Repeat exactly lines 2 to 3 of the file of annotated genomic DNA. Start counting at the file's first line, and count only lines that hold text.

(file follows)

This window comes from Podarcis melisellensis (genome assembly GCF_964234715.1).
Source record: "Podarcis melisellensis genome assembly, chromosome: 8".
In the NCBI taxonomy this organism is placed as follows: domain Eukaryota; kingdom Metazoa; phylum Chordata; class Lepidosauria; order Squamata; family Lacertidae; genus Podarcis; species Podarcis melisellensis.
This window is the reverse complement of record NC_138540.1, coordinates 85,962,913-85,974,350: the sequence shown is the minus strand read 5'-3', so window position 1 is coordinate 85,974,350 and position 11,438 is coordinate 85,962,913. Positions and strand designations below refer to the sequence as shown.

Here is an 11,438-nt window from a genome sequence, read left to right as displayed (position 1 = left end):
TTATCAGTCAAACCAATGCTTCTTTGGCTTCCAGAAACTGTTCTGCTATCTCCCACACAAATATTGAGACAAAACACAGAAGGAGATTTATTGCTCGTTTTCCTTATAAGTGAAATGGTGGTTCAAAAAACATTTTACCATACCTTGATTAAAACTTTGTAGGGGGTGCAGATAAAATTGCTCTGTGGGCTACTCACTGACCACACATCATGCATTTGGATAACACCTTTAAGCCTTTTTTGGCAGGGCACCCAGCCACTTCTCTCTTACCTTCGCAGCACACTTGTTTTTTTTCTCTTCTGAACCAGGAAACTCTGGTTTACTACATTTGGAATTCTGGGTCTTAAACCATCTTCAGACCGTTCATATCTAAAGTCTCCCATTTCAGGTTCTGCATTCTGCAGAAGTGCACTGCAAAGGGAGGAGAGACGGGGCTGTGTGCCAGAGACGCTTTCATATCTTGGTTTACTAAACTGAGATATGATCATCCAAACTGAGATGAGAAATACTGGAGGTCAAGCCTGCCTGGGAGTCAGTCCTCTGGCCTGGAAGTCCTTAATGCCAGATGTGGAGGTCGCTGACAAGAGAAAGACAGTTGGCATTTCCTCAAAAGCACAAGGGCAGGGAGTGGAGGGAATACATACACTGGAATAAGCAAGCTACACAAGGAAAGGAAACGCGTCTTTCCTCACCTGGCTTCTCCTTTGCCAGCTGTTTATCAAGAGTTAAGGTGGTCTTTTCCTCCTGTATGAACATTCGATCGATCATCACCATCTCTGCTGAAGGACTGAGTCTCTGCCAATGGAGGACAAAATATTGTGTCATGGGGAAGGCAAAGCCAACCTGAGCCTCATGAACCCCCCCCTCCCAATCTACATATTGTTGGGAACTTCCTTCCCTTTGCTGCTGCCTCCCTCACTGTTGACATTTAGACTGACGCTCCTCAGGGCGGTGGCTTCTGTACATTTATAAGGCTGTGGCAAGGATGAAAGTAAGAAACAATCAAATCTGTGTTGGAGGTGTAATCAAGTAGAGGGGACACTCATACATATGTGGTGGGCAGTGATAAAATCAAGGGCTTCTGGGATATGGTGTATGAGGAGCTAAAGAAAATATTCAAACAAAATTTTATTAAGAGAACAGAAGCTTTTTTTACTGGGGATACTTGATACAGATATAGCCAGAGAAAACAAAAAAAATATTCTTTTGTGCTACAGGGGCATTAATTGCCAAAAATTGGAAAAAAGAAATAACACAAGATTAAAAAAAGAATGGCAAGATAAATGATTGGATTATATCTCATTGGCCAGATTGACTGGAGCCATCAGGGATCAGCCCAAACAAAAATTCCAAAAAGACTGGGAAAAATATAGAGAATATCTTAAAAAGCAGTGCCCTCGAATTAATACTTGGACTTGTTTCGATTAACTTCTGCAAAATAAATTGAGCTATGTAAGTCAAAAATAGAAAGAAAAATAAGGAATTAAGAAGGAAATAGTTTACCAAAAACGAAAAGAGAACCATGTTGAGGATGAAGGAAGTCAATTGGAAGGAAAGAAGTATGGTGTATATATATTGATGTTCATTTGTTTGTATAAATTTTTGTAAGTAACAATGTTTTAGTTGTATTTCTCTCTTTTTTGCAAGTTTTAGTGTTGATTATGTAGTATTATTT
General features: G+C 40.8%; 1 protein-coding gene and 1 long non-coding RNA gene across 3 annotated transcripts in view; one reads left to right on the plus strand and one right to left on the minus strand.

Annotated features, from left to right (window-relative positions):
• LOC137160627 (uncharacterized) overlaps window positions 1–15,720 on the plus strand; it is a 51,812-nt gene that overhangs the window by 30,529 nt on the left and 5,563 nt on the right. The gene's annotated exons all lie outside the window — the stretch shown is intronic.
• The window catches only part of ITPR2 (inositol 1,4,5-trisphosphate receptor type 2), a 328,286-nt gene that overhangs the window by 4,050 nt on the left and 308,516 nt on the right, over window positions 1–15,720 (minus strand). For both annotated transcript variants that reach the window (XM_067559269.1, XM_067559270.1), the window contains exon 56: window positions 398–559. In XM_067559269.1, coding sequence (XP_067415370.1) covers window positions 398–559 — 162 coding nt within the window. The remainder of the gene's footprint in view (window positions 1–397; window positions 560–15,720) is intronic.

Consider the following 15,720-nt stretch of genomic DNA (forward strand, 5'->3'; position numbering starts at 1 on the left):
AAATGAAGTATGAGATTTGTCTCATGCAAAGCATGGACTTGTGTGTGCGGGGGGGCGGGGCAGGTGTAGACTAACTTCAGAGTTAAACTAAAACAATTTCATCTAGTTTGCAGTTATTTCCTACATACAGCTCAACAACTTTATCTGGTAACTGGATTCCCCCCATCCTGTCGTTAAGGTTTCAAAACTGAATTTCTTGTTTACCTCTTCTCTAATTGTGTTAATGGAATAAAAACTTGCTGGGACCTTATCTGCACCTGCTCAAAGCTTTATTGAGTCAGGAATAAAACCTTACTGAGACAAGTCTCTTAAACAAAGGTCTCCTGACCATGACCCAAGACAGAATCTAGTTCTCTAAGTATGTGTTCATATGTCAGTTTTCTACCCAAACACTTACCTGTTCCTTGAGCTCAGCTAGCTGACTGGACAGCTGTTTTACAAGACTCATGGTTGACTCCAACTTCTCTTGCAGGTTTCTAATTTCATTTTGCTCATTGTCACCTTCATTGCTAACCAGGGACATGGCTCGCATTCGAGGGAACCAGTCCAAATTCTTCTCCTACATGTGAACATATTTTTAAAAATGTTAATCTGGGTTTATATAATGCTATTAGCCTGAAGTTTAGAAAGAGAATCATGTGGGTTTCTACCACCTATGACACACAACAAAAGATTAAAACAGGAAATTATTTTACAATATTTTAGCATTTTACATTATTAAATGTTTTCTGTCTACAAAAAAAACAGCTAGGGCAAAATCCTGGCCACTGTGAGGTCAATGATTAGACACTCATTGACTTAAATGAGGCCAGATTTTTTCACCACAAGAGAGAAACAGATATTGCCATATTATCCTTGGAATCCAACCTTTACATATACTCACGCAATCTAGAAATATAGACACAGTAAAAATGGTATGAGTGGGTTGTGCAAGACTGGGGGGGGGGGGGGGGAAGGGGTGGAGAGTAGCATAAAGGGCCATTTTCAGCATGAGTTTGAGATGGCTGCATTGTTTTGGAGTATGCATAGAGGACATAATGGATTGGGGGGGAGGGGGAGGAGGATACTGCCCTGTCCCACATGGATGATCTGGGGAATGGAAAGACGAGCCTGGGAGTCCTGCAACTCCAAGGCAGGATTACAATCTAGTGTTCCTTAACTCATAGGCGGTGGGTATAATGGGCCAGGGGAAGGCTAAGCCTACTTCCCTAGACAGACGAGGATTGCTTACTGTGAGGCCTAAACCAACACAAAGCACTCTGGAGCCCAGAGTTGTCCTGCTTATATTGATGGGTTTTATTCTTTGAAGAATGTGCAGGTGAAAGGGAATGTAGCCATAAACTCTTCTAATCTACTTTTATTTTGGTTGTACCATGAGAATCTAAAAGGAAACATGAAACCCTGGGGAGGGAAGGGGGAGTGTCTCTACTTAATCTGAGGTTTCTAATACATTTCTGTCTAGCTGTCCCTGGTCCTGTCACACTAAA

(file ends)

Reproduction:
Source record: "Podarcis melisellensis genome assembly, chromosome: 8".
In the NCBI taxonomy this organism is placed as follows: domain Eukaryota; kingdom Metazoa; phylum Chordata; class Lepidosauria; order Squamata; family Lacertidae; genus Podarcis; species Podarcis melisellensis.